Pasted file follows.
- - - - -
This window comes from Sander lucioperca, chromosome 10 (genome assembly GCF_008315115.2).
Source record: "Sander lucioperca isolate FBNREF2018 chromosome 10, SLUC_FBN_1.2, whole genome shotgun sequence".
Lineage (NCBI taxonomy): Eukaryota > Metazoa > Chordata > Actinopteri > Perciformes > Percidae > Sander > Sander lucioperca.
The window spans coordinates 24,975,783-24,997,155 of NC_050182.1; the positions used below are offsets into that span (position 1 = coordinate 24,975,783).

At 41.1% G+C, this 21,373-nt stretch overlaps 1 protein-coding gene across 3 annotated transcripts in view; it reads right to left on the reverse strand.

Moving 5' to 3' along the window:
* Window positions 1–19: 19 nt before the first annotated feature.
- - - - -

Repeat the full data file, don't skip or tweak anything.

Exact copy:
This window comes from Sander lucioperca, chromosome 10 (genome assembly GCF_008315115.2).
Source record: "Sander lucioperca isolate FBNREF2018 chromosome 10, SLUC_FBN_1.2, whole genome shotgun sequence".
Lineage (NCBI taxonomy): Eukaryota > Metazoa > Chordata > Actinopteri > Perciformes > Percidae > Sander > Sander lucioperca.
The window spans coordinates 24,975,783-24,997,155 of NC_050182.1; the positions used below are offsets into that span (position 1 = coordinate 24,975,783).

At 41.1% G+C, this 21,373-nt stretch overlaps 1 protein-coding gene across 3 annotated transcripts in view; it reads right to left on the reverse strand.

Moving 5' to 3' along the window:
* Window positions 1–19: 19 nt before the first annotated feature.